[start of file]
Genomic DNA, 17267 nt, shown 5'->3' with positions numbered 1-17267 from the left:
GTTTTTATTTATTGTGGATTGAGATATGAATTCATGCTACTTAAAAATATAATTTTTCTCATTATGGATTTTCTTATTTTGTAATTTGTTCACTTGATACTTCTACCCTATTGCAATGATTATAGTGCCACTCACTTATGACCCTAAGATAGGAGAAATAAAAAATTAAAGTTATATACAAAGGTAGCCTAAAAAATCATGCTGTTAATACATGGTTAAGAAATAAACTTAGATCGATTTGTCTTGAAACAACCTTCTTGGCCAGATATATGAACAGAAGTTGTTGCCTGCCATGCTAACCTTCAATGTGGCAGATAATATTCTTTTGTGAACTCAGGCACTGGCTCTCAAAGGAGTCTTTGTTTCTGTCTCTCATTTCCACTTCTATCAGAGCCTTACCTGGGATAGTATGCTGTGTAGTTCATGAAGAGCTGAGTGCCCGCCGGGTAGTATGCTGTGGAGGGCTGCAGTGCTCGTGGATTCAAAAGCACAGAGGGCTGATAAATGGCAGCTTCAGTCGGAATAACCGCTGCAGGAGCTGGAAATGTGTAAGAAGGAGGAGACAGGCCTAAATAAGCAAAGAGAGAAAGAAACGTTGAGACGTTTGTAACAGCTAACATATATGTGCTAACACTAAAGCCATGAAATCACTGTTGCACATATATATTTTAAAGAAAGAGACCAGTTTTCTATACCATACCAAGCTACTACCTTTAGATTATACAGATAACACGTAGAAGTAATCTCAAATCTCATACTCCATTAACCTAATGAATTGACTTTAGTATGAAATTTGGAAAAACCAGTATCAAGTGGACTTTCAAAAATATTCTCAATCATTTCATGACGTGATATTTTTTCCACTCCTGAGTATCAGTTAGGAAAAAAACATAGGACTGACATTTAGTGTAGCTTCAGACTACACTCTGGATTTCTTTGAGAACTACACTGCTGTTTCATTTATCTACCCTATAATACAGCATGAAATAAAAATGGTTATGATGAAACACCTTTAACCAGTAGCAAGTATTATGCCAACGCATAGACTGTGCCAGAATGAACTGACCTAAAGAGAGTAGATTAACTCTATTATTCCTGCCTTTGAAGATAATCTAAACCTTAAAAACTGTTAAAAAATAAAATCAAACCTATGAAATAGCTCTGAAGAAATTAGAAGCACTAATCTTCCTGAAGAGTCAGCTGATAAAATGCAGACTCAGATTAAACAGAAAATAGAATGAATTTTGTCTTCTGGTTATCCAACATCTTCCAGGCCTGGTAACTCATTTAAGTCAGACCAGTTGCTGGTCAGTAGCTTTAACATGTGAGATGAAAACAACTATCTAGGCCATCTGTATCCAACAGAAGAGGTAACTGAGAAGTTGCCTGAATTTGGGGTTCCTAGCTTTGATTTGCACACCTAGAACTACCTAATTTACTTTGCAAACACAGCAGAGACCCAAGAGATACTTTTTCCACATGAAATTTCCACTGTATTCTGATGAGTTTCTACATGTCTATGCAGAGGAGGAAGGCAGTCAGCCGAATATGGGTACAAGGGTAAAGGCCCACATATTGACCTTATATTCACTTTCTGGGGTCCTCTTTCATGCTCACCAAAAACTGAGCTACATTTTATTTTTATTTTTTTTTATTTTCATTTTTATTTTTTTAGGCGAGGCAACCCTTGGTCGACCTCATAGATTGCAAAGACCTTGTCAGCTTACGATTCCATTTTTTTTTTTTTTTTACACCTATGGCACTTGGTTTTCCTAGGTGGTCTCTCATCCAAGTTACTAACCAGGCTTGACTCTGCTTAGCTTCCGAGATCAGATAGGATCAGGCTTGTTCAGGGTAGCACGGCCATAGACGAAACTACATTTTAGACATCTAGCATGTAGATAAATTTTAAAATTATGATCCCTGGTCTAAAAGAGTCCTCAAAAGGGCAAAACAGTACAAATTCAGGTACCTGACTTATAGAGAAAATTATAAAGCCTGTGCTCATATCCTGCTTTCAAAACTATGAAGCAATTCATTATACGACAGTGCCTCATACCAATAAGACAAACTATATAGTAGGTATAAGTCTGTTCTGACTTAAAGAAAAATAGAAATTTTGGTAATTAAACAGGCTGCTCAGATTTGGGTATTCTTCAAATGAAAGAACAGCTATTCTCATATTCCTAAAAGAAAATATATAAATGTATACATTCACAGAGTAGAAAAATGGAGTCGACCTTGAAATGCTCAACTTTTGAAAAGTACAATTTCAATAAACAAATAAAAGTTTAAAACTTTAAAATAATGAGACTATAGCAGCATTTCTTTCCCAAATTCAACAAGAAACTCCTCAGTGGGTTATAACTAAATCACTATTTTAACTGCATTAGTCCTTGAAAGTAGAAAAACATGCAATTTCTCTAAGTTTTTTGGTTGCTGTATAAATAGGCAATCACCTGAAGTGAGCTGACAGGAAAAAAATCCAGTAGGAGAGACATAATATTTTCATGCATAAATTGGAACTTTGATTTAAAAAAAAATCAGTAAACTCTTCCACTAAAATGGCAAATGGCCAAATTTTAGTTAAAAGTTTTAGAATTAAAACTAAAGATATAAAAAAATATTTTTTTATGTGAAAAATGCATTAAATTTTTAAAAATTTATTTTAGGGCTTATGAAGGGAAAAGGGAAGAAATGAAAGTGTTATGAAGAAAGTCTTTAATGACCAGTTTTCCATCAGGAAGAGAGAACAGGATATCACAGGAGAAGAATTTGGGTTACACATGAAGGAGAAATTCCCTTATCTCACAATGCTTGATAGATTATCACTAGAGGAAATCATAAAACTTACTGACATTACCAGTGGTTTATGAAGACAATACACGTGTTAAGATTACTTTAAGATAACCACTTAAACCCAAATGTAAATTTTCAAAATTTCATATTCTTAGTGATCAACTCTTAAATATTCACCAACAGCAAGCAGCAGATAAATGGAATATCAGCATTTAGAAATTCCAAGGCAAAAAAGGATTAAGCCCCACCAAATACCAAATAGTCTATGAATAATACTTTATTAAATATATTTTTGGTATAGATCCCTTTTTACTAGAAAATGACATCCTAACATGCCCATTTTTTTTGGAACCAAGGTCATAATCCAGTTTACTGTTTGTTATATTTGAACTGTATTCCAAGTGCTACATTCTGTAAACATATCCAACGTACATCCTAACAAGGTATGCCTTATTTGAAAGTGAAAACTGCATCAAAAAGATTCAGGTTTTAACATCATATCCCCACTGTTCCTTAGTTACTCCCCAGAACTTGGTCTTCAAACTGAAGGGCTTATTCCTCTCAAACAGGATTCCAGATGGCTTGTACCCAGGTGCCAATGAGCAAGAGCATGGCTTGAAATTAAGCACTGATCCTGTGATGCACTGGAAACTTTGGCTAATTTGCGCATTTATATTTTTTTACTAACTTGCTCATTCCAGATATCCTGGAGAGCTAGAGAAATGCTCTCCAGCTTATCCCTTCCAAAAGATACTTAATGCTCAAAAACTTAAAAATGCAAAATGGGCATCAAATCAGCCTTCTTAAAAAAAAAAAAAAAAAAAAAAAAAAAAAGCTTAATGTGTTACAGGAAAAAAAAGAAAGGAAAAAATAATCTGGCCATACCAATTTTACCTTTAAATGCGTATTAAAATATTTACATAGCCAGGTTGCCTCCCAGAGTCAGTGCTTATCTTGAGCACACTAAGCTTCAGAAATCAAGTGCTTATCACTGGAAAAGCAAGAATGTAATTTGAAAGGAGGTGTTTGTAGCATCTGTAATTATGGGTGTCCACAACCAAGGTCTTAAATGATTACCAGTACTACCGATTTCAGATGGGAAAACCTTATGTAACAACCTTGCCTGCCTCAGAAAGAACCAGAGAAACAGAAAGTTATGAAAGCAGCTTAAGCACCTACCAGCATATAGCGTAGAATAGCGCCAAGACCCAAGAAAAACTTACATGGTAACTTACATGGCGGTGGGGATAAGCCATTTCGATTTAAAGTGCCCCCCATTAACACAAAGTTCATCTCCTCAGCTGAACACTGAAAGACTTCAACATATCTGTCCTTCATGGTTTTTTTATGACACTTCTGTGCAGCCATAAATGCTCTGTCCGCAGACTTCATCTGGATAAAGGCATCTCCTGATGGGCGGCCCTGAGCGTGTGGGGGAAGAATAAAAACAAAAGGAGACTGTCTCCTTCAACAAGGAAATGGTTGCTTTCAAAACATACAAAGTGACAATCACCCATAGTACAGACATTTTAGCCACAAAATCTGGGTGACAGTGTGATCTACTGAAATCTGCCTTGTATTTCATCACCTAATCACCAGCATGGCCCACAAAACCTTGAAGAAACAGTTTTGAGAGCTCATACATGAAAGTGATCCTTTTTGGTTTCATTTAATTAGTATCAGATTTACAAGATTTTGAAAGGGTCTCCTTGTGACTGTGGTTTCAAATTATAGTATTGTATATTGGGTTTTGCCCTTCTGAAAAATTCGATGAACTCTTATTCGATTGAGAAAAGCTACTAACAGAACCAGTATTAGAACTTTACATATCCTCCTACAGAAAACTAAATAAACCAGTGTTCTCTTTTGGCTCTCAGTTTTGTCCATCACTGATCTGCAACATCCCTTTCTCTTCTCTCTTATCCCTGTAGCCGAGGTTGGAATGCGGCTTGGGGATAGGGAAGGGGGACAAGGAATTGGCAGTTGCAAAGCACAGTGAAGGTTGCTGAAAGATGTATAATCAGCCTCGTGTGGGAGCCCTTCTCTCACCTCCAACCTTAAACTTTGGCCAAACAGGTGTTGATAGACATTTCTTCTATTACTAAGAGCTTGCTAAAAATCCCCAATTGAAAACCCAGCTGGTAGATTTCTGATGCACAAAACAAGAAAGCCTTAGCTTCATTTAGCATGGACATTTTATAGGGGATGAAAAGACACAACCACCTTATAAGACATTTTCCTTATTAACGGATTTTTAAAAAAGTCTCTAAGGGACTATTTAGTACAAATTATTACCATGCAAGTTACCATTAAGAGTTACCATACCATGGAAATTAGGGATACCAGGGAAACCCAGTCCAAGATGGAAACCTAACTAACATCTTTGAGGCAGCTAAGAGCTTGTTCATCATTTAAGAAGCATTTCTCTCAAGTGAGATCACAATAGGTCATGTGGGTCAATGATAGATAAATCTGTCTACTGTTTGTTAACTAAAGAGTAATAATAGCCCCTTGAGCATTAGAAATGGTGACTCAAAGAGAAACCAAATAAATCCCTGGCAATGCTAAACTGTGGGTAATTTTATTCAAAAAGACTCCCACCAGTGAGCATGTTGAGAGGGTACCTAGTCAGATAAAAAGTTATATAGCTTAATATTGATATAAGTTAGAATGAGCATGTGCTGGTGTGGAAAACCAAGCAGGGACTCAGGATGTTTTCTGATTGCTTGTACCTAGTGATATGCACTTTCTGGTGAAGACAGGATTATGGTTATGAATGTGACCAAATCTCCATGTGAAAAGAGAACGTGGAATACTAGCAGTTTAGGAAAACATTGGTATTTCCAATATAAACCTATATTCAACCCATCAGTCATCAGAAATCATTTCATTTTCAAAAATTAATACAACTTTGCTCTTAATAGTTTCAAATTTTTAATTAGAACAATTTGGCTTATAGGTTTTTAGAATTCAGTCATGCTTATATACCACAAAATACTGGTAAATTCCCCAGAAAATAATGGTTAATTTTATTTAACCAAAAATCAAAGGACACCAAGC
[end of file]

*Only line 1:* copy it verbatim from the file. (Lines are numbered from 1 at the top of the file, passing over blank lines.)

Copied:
Genomic DNA, 17267 nt, shown 5'->3' with positions numbered 1-17267 from the left: